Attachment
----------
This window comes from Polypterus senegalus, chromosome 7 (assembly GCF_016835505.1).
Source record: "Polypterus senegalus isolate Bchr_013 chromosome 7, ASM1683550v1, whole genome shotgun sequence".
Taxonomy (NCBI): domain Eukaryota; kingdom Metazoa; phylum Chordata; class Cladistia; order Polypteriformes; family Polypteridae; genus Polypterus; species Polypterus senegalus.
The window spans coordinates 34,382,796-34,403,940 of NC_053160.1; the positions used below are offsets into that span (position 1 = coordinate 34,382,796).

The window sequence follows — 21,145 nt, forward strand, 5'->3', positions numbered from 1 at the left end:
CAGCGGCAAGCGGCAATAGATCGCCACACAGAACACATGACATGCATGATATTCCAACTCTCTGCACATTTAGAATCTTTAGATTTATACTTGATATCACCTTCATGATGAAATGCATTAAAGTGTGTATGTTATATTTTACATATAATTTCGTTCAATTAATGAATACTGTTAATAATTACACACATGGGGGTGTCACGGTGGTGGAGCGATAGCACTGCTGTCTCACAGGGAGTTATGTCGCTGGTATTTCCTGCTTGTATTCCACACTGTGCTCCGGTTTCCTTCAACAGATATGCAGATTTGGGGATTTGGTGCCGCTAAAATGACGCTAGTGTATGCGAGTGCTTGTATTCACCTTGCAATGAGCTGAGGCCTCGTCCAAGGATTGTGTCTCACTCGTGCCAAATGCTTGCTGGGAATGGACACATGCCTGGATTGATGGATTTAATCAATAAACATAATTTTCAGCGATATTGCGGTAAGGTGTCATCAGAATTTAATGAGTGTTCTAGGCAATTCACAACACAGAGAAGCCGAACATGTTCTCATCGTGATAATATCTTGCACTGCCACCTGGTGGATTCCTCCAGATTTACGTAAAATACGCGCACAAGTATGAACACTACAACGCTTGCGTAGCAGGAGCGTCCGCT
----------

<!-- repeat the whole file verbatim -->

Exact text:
This window comes from Polypterus senegalus, chromosome 7 (assembly GCF_016835505.1).
Source record: "Polypterus senegalus isolate Bchr_013 chromosome 7, ASM1683550v1, whole genome shotgun sequence".
Taxonomy (NCBI): domain Eukaryota; kingdom Metazoa; phylum Chordata; class Cladistia; order Polypteriformes; family Polypteridae; genus Polypterus; species Polypterus senegalus.
The window spans coordinates 34,382,796-34,403,940 of NC_053160.1; the positions used below are offsets into that span (position 1 = coordinate 34,382,796).

The window sequence follows — 21,145 nt, forward strand, 5'->3', positions numbered from 1 at the left end:
CAGCGGCAAGCGGCAATAGATCGCCACACAGAACACATGACATGCATGATATTCCAACTCTCTGCACATTTAGAATCTTTAGATTTATACTTGATATCACCTTCATGATGAAATGCATTAAAGTGTGTATGTTATATTTTACATATAATTTCGTTCAATTAATGAATACTGTTAATAATTACACACATGGGGGTGTCACGGTGGTGGAGCGATAGCACTGCTGTCTCACAGGGAGTTATGTCGCTGGTATTTCCTGCTTGTATTCCACACTGTGCTCCGGTTTCCTTCAACAGATATGCAGATTTGGGGATTTGGTGCCGCTAAAATGACGCTAGTGTATGCGAGTGCTTGTATTCACCTTGCAATGAGCTGAGGCCTCGTCCAAGGATTGTGTCTCACTCGTGCCAAATGCTTGCTGGGAATGGACACATGCCTGGATTGATGGATTTAATCAATAAACATAATTTTCAGCGATATTGCGGTAAGGTGTCATCAGAATTTAATGAGTGTTCTAGGCAATTCACAACACAGAGAAGCCGAACATGTTCTCATCGTGATAATATCTTGCACTGCCACCTGGTGGATTCCTCCAGATTTACGTAAAATACGCGCACAAGTATGAACACTACAACGCTTGCGTAGCAGGAGCGTCCGCT